Toronto Zoo's 710-acre grounds and five indoor pavilions house more than 5,000 animals representing more than 500 species in recreated habitats. More than 10 kilometres of walking trails wind through fall colours and seven geographical zones designed for year-round exhibition, bringing wanderers up close to fauna from far away places such as Africa, Australia, and James Cameron's subconscious. Recently moved in to a 6,000-square-foot exhibit, endangered african penguins make funny faces at visitors in an underwater viewing area, where the tuxedoed tykes dive and swim. Western lowland gorillas headline the rainforest exhibits, and a stroll through the Tundra Trek unveils a five-acre polar bear habitat and a reindeer flight-training camp. Upcoming events include the Oasis ZooRun, Remembrance Day, Boo at the Zoo, and the Christmas Treats Walk. Visitors are welcome to pack their own lunch or opt for on-site food options, which span cafés, restaurants, and snack bars, enabling grab-and-go or sit-and-ponder-existence refueling.
Environmental preservation, rehabilitation, and education abound at Hawk Creek Wildlife Center, a sanctuary harboring more than 80 nonreleasable animals from around the globe, a number of which have made on-screen appearances with the likes of Rachael Ray and Conan O’Brien. In its 25th year, the nonprofit, volunteer-driven organization hosts more than 2,500 educational programs and numerous events showcasing its panoply of raptors, wildcats, and barn owls, that, since 1994, have blossomed thanks to Hawk Creek’s barn-owl-breeding project. Hands-on activities place visitors face-to-face with the facility’s feathered residents—including a bald eagle—and an onsite gift shop brims with ornithological souvenirs and signed headshots of Big Bird.
The third-oldest zoo in the United States, the Buffalo Zoo was originally founded in 1875 as a deer park in the northwest corner of Delaware Park. Since then, it has grown into a 23.5-acre home for diverse species of mammals, birds, reptiles, and fish, all under the care of the Zoological Society of Buffalo, an organization dedicated to advancing the conservation of the world’s exotic, endangered, and ordinary animals. Within its habitats, creatures ranging from Asian elephants to poison arrow frogs serve as ambassadors from far-off kingdoms, and at the Delta Sonic Heritage Farm’s 1800s-era barn, a collection of berkshire pigs, southdown sheep, and other farm animals represents the fauna that once commonly lived along the Erie Canal. To carry out its educational mission, the zoo regularly hosts programs such as behind-the-scenes workshops and Zoo Snooze, in which kids can stay over for the night and wake up alongside the lions roaring angrily at their rooster alarm clocks.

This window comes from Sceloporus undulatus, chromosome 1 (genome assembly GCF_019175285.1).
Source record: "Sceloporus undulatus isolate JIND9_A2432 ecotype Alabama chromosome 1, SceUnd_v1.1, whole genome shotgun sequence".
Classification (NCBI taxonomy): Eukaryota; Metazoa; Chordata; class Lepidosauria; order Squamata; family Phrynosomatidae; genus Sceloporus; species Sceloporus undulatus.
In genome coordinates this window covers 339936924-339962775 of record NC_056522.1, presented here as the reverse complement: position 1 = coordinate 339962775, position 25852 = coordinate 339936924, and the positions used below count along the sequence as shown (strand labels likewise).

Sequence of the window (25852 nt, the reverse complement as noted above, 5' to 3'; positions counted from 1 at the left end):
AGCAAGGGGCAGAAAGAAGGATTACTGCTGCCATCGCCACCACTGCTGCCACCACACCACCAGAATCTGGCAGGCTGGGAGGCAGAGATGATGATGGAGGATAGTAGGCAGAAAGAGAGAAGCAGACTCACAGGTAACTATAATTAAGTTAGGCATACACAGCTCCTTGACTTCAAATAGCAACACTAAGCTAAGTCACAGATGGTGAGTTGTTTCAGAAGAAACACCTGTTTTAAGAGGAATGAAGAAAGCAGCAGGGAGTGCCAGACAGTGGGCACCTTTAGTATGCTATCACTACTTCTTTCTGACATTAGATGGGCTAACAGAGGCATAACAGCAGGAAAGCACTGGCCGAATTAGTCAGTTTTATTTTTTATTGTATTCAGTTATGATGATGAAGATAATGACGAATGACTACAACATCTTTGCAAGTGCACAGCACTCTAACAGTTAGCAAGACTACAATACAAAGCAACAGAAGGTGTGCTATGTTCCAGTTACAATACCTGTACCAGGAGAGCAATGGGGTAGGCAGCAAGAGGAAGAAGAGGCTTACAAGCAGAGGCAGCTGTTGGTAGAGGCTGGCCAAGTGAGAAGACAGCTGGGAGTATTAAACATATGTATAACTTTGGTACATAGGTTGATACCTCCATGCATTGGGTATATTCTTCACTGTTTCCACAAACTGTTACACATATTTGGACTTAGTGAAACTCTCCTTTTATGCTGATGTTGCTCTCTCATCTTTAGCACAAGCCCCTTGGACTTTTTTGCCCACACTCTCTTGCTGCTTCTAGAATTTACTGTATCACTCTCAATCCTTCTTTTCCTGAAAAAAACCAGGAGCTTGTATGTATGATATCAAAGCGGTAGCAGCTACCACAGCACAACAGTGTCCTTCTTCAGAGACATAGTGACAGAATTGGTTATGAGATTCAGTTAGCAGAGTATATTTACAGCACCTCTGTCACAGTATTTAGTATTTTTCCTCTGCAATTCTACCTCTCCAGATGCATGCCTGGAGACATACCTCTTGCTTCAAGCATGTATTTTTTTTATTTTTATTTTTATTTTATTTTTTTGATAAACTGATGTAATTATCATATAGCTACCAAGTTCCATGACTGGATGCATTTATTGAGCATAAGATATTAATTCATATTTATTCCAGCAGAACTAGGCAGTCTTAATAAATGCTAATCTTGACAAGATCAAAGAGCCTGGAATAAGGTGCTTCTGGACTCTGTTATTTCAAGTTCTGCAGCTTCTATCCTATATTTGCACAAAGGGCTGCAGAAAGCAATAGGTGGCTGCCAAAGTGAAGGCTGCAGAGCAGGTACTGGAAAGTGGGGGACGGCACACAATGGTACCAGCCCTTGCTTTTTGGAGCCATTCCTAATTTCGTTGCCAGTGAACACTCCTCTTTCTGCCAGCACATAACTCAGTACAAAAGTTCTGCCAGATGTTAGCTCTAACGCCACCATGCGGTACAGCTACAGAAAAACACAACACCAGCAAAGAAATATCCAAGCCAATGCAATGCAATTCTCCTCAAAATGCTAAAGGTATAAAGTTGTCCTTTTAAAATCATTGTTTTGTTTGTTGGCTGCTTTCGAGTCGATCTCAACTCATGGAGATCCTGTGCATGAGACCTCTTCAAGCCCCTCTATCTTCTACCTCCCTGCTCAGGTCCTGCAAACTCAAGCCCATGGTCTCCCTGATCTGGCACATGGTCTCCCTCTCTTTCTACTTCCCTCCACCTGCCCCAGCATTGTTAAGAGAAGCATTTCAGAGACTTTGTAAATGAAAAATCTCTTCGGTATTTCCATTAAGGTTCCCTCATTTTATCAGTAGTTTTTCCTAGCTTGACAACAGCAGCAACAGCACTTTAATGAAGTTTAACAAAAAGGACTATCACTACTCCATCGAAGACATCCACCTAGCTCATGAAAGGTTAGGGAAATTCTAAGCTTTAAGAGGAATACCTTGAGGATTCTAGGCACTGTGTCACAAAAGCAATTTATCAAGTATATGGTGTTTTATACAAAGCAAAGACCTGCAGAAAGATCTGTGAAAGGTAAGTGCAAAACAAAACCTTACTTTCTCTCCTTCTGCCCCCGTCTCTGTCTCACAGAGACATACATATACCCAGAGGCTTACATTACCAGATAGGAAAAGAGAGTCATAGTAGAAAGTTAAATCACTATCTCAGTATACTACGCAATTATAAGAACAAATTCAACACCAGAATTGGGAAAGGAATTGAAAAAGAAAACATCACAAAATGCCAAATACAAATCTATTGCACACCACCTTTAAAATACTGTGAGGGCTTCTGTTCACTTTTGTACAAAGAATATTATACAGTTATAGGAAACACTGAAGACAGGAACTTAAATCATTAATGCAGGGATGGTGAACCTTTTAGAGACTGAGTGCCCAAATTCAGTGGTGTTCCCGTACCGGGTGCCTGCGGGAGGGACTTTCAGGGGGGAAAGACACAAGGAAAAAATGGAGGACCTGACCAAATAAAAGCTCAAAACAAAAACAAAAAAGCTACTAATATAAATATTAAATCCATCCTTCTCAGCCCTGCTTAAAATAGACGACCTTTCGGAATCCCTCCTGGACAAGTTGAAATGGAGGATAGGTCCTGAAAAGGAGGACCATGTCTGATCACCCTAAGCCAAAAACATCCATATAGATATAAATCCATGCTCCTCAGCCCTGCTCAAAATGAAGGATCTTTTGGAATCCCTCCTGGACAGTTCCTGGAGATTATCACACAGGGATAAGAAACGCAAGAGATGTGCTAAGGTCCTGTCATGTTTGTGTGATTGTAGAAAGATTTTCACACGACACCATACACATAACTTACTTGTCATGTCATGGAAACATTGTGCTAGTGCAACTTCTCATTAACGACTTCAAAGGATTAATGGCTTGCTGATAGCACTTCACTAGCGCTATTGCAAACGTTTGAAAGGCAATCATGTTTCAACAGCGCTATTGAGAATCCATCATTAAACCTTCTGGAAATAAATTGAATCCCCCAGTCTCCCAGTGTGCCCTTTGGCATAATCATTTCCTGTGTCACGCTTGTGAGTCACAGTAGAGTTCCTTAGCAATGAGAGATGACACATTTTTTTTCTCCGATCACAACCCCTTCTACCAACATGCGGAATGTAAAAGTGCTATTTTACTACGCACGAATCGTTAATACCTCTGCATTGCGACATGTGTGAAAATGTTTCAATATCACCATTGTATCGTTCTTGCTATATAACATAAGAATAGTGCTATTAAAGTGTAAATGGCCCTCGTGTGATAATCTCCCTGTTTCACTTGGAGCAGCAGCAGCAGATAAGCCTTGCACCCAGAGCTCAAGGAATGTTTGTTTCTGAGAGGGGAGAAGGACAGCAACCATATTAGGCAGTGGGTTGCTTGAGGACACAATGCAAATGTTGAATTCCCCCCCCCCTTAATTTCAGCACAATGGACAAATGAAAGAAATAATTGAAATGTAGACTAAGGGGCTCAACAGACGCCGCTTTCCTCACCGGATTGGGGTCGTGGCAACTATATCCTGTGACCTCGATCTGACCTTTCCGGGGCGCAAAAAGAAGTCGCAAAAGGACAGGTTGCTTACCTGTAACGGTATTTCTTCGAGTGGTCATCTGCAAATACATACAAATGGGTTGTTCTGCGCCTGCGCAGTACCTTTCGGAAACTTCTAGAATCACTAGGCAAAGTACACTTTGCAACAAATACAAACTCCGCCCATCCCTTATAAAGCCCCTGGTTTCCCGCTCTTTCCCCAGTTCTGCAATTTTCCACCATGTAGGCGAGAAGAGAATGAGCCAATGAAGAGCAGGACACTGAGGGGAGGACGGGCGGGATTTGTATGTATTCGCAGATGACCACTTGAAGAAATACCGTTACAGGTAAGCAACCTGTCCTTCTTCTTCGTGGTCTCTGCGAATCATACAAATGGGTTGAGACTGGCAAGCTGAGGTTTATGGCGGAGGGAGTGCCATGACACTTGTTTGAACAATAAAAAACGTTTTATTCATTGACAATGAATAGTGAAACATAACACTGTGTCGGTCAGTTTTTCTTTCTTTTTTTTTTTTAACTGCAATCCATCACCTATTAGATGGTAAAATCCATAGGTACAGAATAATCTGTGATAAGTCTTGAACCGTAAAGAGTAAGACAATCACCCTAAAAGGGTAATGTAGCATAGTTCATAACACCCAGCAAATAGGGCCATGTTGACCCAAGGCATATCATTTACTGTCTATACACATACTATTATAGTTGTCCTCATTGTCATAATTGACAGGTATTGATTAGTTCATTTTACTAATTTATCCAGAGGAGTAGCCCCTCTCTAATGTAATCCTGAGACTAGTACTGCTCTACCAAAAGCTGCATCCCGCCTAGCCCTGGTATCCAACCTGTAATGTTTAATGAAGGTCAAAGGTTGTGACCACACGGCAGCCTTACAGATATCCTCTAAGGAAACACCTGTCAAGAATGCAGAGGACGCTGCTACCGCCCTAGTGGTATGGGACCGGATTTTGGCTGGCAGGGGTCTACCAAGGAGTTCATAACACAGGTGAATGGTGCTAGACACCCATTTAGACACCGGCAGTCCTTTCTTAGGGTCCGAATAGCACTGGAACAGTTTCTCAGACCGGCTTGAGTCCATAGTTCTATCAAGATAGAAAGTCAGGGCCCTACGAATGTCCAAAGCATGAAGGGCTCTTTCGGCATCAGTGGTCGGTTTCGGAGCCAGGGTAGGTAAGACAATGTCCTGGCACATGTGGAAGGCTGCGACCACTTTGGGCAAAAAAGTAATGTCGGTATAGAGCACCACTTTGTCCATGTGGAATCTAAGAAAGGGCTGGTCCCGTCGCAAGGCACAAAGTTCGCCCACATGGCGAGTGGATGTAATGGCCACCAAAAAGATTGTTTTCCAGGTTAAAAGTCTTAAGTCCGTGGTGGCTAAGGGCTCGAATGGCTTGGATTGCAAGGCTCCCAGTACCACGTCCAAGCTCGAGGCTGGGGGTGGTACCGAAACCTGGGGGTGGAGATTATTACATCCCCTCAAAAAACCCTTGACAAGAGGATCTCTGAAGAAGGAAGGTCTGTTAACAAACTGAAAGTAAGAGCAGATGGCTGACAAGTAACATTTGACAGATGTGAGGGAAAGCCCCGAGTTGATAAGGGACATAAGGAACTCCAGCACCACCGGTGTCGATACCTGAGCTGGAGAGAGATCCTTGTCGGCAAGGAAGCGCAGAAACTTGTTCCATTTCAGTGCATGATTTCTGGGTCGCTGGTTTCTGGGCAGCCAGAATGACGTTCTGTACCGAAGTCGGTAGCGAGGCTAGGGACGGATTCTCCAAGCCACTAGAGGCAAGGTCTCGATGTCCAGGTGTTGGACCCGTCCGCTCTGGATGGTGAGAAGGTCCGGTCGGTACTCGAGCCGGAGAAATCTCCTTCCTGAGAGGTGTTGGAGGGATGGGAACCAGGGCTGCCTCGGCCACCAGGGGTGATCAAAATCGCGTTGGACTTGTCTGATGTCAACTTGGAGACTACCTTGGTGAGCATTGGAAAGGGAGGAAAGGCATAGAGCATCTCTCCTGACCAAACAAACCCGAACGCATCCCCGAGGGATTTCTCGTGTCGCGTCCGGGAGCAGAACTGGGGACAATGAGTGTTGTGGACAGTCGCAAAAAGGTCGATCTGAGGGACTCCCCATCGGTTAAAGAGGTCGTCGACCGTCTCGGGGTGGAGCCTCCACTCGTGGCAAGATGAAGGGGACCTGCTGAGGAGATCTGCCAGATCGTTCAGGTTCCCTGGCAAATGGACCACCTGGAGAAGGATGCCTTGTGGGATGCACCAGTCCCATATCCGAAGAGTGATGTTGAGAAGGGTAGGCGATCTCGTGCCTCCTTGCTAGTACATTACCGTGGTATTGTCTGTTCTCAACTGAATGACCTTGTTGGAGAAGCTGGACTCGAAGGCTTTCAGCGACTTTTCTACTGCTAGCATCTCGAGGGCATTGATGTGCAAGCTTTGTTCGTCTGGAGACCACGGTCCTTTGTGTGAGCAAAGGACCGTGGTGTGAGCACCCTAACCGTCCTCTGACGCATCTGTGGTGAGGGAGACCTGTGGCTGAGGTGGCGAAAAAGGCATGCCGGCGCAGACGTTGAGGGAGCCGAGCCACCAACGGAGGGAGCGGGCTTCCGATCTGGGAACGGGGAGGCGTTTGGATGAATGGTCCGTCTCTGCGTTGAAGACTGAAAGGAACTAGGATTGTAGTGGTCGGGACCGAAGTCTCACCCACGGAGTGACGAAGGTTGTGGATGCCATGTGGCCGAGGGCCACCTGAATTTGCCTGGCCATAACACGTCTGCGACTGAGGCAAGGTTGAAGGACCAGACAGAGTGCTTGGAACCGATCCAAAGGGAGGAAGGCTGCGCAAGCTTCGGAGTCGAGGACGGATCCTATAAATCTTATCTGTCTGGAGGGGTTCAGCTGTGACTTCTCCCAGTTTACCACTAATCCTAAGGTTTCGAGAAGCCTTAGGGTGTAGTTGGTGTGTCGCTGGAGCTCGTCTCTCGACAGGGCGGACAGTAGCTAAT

The professional handlers at Reptilepartywny know no birthday is complete without a bite of cake, a round of games, and a quick hug from a boa constrictor. Packing exotic creatures such as snakes, tortoises, and chinchillas, they arrive at celebrations ready to let kids discover the wonders of the animal kingdom. Add-ons such as safari hats, bubble machines, and cotton candy enhance events, helping kids pretend that they’re jungle explorers or attendees at the first rave held along the Amazon. In addition to their signature menagerie, the party planners also maximize fun with attractions such as stuffed-animal creation, balloon animals, bounce houses, and costumed characters.
Safari Niagara provides a home for more than 750 exotic and domestic animals. The park’s conservationists lead educational presentations on threatened species and aim to shape children into the world’s future caretakers through up-close interactions with the park’s most social residents. Alpacas, river otters, grey wolves, and falcons are among the many animals that prowl the 110-acre facility, which also hosts an amphitheater where guests can watch musicians shimmy and shake in their natural habitat.